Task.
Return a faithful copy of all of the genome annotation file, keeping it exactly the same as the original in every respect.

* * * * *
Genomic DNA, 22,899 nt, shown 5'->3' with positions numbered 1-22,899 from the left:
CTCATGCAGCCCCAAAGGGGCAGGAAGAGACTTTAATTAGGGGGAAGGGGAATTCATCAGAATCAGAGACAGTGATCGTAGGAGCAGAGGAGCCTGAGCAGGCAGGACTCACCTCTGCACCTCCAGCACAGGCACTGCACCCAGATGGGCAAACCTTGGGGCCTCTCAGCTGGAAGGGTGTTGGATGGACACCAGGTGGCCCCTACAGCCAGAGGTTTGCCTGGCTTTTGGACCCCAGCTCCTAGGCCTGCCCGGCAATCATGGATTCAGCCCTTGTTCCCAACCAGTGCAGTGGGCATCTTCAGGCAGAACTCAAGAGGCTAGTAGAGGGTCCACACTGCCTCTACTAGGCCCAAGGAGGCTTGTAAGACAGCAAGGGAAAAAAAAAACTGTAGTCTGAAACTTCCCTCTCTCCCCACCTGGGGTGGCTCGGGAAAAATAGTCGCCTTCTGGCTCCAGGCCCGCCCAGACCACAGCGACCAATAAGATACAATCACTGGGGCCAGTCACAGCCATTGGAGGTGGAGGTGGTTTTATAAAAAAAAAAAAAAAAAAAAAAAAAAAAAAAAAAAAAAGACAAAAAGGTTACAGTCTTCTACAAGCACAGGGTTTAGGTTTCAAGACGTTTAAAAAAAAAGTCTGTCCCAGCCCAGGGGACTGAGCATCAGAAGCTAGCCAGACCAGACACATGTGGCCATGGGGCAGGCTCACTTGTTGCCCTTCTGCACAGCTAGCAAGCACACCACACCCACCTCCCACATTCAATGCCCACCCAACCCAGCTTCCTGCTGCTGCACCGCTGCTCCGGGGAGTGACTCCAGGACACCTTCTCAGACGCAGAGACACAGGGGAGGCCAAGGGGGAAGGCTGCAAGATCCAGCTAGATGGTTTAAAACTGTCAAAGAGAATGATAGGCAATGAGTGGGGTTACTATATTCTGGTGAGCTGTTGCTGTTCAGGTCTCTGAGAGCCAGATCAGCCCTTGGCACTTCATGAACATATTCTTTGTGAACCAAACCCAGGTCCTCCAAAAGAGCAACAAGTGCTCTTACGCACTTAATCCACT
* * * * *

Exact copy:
Genomic DNA, 22,899 nt, shown 5'->3' with positions numbered 1-22,899 from the left:
CTCATGCAGCCCCAAAGGGGCAGGAAGAGACTTTAATTAGGGGGAAGGGGAATTCATCAGAATCAGAGACAGTGATCGTAGGAGCAGAGGAGCCTGAGCAGGCAGGACTCACCTCTGCACCTCCAGCACAGGCACTGCACCCAGATGGGCAAACCTTGGGGCCTCTCAGCTGGAAGGGTGTTGGATGGACACCAGGTGGCCCCTACAGCCAGAGGTTTGCCTGGCTTTTGGACCCCAGCTCCTAGGCCTGCCCGGCAATCATGGATTCAGCCCTTGTTCCCAACCAGTGCAGTGGGCATCTTCAGGCAGAACTCAAGAGGCTAGTAGAGGGTCCACACTGCCTCTACTAGGCCCAAGGAGGCTTGTAAGACAGCAAGGGAAAAAAAAAACTGTAGTCTGAAACTTCCCTCTCTCCCCACCTGGGGTGGCTCGGGAAAAATAGTCGCCTTCTGGCTCCAGGCCCGCCCAGACCACAGCGACCAATAAGATACAATCACTGGGGCCAGTCACAGCCATTGGAGGTGGAGGTGGTTTTATAAAAAAAAAAAAAAAAAAAAAAAAAAAAAAAAAAAAAAGACAAAAAGGTTACAGTCTTCTACAAGCACAGGGTTTAGGTTTCAAGACGTTTAAAAAAAAAGTCTGTCCCAGCCCAGGGGACTGAGCATCAGAAGCTAGCCAGACCAGACACATGTGGCCATGGGGCAGGCTCACTTGTTGCCCTTCTGCACAGCTAGCAAGCACACCACACCCACCTCCCACATTCAATGCCCACCCAACCCAGCTTCCTGCTGCTGCACCGCTGCTCCGGGGAGTGACTCCAGGACACCTTCTCAGACGCAGAGACACAGGGGAGGCCAAGGGGGAAGGCTGCAAGATCCAGCTAGATGGTTTAAAACTGTCAAAGAGAATGATAGGCAATGAGTGGGGTTACTATATTCTGGTGAGCTGTTGCTGTTCAGGTCTCTGAGAGCCAGATCAGCCCTTGGCACTTCATGAACATATTCTTTGTGAACCAAACCCAGGTCCTCCAAAAGAGCAACAAGTGCTCTTACGCACTTAATCCACT